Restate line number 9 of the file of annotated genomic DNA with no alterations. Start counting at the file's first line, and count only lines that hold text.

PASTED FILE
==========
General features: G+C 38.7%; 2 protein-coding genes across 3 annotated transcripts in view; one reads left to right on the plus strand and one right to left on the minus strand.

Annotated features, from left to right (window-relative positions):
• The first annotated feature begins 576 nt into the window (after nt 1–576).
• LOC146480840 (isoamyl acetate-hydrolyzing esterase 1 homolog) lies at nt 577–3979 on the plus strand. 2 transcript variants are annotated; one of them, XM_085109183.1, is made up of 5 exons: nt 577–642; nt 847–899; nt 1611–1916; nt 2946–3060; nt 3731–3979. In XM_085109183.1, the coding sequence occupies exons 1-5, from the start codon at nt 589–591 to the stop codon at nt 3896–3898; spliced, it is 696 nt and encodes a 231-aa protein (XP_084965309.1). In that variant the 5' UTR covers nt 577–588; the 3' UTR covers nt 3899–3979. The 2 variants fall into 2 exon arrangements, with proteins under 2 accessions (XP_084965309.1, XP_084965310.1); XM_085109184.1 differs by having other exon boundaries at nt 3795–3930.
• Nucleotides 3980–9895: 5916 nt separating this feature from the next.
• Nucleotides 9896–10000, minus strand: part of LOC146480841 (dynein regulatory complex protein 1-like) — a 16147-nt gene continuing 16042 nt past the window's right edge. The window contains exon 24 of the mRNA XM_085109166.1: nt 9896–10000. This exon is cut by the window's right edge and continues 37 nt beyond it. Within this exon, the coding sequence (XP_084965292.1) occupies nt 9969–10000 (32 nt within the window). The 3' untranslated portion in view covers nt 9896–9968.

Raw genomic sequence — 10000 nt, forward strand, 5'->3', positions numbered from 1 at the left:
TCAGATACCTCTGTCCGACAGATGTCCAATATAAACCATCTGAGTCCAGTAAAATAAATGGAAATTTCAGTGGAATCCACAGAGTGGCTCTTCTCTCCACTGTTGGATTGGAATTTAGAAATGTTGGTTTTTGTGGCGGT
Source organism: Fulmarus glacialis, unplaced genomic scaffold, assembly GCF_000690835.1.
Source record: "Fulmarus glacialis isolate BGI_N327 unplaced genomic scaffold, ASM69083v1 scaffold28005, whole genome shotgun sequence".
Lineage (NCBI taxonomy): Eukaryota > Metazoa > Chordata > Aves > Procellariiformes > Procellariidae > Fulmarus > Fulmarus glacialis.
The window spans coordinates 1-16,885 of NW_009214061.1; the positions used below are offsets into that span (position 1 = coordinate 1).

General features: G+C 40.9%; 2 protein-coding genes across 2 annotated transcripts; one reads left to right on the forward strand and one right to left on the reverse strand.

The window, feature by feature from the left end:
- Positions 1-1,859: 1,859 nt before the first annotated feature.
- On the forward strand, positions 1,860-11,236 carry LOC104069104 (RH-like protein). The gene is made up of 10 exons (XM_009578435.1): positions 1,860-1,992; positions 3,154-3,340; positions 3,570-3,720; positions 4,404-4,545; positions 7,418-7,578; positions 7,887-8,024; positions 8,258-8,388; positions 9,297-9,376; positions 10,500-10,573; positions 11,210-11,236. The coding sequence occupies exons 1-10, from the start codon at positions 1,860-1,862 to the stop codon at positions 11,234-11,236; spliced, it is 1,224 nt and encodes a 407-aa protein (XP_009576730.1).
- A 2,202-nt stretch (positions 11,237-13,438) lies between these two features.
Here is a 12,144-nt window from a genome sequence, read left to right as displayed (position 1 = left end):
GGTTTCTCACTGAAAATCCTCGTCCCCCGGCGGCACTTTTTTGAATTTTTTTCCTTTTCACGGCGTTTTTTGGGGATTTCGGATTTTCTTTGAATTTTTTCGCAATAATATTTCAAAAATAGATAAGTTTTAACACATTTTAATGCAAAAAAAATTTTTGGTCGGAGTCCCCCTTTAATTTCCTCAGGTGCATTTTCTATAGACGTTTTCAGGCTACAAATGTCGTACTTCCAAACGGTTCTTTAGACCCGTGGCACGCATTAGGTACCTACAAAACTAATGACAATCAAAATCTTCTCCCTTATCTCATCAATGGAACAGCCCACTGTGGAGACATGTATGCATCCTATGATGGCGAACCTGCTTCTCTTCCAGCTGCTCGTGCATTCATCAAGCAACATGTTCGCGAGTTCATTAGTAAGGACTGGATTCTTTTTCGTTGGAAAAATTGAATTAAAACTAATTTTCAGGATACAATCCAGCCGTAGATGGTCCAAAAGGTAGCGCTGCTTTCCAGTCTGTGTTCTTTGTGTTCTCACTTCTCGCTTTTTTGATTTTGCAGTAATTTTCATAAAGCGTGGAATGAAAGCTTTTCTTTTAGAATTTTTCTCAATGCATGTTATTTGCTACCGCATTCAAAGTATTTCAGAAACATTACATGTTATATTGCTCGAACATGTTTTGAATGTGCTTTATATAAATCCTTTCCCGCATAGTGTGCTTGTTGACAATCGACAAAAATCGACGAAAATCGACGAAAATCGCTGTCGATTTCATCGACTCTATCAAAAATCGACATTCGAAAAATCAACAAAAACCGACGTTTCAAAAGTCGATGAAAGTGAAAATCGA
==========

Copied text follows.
Source organism: Fulmarus glacialis, unplaced genomic scaffold, assembly GCF_000690835.1.